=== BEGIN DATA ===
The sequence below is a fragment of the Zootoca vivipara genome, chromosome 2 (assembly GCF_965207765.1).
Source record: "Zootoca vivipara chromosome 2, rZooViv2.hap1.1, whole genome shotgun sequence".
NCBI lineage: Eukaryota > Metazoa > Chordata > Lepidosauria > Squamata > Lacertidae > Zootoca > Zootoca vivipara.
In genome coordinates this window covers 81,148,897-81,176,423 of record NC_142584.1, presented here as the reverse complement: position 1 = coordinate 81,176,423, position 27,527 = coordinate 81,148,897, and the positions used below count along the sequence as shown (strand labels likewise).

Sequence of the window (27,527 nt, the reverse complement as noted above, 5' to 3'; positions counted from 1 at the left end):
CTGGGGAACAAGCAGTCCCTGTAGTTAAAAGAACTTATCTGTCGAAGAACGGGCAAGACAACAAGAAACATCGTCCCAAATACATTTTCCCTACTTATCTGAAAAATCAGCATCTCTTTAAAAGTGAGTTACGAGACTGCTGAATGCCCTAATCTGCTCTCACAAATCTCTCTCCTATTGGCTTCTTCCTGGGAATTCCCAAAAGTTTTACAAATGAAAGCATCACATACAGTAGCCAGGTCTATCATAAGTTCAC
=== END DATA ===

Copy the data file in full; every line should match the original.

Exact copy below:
The sequence below is a fragment of the Zootoca vivipara genome, chromosome 2 (assembly GCF_965207765.1).
Source record: "Zootoca vivipara chromosome 2, rZooViv2.hap1.1, whole genome shotgun sequence".
NCBI lineage: Eukaryota > Metazoa > Chordata > Lepidosauria > Squamata > Lacertidae > Zootoca > Zootoca vivipara.
In genome coordinates this window covers 81,148,897-81,176,423 of record NC_142584.1, presented here as the reverse complement: position 1 = coordinate 81,176,423, position 27,527 = coordinate 81,148,897, and the positions used below count along the sequence as shown (strand labels likewise).

Sequence of the window (27,527 nt, the reverse complement as noted above, 5' to 3'; positions counted from 1 at the left end):
CTGGGGAACAAGCAGTCCCTGTAGTTAAAAGAACTTATCTGTCGAAGAACGGGCAAGACAACAAGAAACATCGTCCCAAATACATTTTCCCTACTTATCTGAAAAATCAGCATCTCTTTAAAAGTGAGTTACGAGACTGCTGAATGCCCTAATCTGCTCTCACAAATCTCTCTCCTATTGGCTTCTTCCTGGGAATTCCCAAAAGTTTTACAAATGAAAGCATCACATACAGTAGCCAGGTCTATCATAAGTTCAC